To celebrate the life of James Cornford and his contribution to constitutional reform, IPPR, with support from the Nuffield Foundation, is publishing a collection of essays in his honour. Together, they set out a democratic reform agenda for Britain in the 21st century.

James was responsible for some of the most pioneering and influential work on constitutional and democratic reform in the UK in recent times. As founding director of IPPR, he was the driving force behind The Constitution of the United Kingdom (1991) which provided the blueprint for much of the constitutional change enacted by the New Labour governments.

Edited by Guy Lodge and Glenn Gottfried (IPPR), contributing authors include:

  • Stuart White (Oxford University) - What kind of democracy should we want?
  • Stuart White and Martin O'Neill (University of York) - 'The New Labour That Wasn't': The lessons of what might have been
  • Stuart Wilks-Heeg (University of Liverpool) - Tackling the power gap: A new constitutional reform agenda
  • Colin Crouch (University of Warwick) - Dealing with corporate political power
  • Mat Lawrence (IPPR) - Democratising the economy
  • Jessica Asato (Fabian Society) - Tomorrow's political parties
  • Jamie Bartlett (Demos) - Populism, social media and democratic strain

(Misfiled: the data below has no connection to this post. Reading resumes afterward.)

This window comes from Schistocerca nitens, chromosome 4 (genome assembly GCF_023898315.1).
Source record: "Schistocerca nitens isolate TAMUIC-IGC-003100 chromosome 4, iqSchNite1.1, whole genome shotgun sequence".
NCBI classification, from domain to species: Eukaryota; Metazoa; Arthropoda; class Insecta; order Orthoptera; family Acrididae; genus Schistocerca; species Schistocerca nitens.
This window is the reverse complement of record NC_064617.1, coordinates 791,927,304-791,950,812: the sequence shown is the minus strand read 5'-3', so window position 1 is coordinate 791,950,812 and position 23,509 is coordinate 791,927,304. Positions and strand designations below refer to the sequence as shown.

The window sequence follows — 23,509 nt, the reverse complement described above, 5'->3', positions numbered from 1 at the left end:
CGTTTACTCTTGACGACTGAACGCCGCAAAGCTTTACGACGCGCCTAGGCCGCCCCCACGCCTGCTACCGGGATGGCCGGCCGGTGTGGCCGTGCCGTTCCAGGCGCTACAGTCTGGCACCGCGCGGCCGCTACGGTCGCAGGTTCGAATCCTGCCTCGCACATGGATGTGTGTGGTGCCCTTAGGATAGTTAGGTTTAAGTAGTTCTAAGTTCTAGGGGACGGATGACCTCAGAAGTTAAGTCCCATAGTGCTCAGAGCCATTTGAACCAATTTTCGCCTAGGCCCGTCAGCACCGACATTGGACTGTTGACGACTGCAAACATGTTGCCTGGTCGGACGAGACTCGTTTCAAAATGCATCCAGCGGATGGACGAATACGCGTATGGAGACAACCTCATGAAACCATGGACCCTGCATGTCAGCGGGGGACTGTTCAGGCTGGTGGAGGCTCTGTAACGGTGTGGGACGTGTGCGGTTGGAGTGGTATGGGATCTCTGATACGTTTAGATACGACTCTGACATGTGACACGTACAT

• Sarah Birch (University of Glasgow) - Citizens excluded
  • Mark Elliott (Cambridge University) - Law, rights and constitutional politics
  • Alan Trench (University of Ulster) - Devolution and the future of the union
  • Michael Kenny (Queen Mary University) - The English question: Identity, diversity and nationhood in England
  • Ed Cox (IPPR North) - Decentralisation and localism in England
  • Vivien Schmidt (Boston University) - Dealing with Europe's other deficit
  • Lord Kenneth Macdonald (former director of public prosecutions) - Democratising secrecy: Overseeing security and intelligence

pub-constitutionUK-140129To mark the publication of Democracy in Britain, IPPR has made available once again The Constitution of the United Kingdom, a landmark document in British constitutional debates and an inspiration and starting point for many of the arguments and ideas put forward in this volume.